‘Did the Moneyball philosophy get redefined in the domain of the cash-rich IPL, which has become an integral part of the cricketing ecosystem?’, asks Atanu Biswas.
Some big stars remained unsold and some were sold cheap at the recent Indian Premier League auction.
In contrast, some not-so-renowned — even uncapped — players were snapped up for astronomical prices. This is not new in IPL auctions though. It may very well be viewed as an index of players’ usefulness in T20 cricket, to some extent.
While the IPL auction is discussed, the reference of the Brad Pitt starrer 2011 movie, Moneyball, based on Michael Lewis’s 2003 bestseller, is invariably drawn.
While portraying the success story of Oakland Athletics and its manager Billy Beane in Major League Baseball in building a successful team despite lean budget using data analytics, this book dedicates a chapter to Bill James, a pioneer of sabermetrics — which describes ‘objective knowledge’ that scientifically analyses and studies baseball, often through the use of statistical data, in an attempt to determine why teams win and lose.
And this has since infiltrated other sports and lifestyles.
During the 2005 NBA draft, the Portland Trail Blazers engaged a company called Protrade Sports, which estimated the probability of a player making a key contribution to the team using historical college data.
In the Premier League, Arsenal recruited Mathieu Flamini in 2004, Liverpool signed Jordan Henderson in 2011, and Leicester signed undervalued players like N’Golo Kante, Jamie Vardy, and Riyad Mahrez, and surprisingly won the Premier League in 2016, all almost in the Moneyball
The Wall Street Journal called the Yorkshire club Barnsley FC a ‘Moneyball experiment’.
With advice from Mr Beane, with the youngest squad in the league, and one of the smallest budgets, in 2020-2021, Barnsley made it to the EPL Championship play-offs for the first time in 24 years.
Moneyball exhibited reliance on analytics over traditional scouting and a ruthless commitment to young players.
In cricket too, Andy Flower, the former England cricket coach, earned tremendous success by executing a noticeable application of the Moneyball philosophy. But, is the Moneyball tactics at all suitable for the cash-rich IPL?
In the 2002 baseball season, Oakland Athletics tied with New York Yankees for the best record, each winning 103 games, although their payrolls were $40 million and $120 million, respectively. There lies the true essence of Moneyball.
As economists Kevin Grier and Tyler Cowen explained: ‘The Moneyball thesis is simple: Using statistical analysis, small-market teams can compete by buying assets that are undervalued by other teams and selling ones that are overvalued by other teams.’
Jaipur-based Rajasthan Royals were the cheapest of the original eight franchises when IPL was created, and they stormed to the first title with Shane Warne as the captain and crucial performances of some little-known and low-salaried players like Swapnil Asnodkar and Siddharth Trivedi.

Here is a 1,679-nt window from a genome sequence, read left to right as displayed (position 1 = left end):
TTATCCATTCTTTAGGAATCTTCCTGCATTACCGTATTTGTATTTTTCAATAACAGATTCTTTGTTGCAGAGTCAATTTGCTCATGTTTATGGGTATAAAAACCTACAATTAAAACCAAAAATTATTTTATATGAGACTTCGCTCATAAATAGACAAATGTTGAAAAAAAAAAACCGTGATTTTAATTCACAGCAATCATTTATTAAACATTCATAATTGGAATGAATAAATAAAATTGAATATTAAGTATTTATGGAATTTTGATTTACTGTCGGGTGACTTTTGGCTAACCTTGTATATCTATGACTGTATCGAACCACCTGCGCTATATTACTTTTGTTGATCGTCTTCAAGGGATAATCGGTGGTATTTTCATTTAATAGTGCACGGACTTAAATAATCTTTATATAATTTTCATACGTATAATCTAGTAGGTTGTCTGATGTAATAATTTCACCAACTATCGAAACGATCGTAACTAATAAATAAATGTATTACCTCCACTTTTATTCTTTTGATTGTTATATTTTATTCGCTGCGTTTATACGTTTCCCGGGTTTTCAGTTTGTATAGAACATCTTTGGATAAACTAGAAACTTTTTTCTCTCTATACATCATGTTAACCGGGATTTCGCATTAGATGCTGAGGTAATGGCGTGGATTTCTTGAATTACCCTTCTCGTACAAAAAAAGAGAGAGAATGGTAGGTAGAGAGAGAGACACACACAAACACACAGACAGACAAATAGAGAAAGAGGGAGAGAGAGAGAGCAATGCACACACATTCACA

While the Rajasthan Royals still manage to retain the tag of the IPL’s ‘Moneyball‘ franchise, the situation is different.
As the IPL grew, astronomical sums continued to be spent on some players.
In the 2022 edition, each of the 10 IPL teams has spent nearly? Rs 90 crore (Rs 900 million) to acquire players! This is just the reverse of the Moneyball strategy.
However, player evaluation is certainly the holy grail of analytics in professional team sports. And like baseball, cricket is a sport of a discrete nature where there are short bursts of activity and players have well-defined and measurable tasks that don’t depend greatly on interactions with other players, there’s more hope for accurate and comprehensive player evaluation.
The best-known Moneyball theory for baseball was that on-base percentage was an undervalued asset and sluggers were overvalued.
Similarly, in cricket, the conventional runs-per-dollar-spent or wins-per-dollar-spent are now replaced by much more sophisticated metrics such as balls-per-six, balls-per-dot, even ‘pressure index’, or maybe much more complicated and complex metrics.
Still, IPL has had many failed recruitments over the years. Certainly, there’s a lot of room left for finer analyses — slicing and dicing — of tons of data that are available now.
A Moneyball strategy may lack essence with no possibilities of advancement to the higher division or relegation.
And the focus of the IPL teams is not only winning; enrolling star players help them to develop and rear a ‘brand’, which is commercially helpful.
In addition to the potential for on-field performance, the price of a player is often driven by factors such as marketability and popularity among local fans.
And how to quantify M S Dhoni’s leadership, for example?
How much do business considerations influence auction decisions?
All of these are needed to be considered in data analytics.
A brand-nourishing alternative system has thus emerged.
In their 2011 book, The Beauty of Short Hops, Sheldon and Alan Hirsch argued that sabermetrics has nothing to do with baseball’s spectacular improvisational quality, which is unquantifiable. This is true for cricket too. And possibly more so for IPL.
Did the Moneyball philosophy get redefined in the domain of cash-rich IPL, which has become an integral part of the cricketing ecosystem?
Atanu Biswas is professor of Statistics, Indian Statistical Institute, Kolkata.
Feature Presentation: Ashish Narsale/Rediff.com
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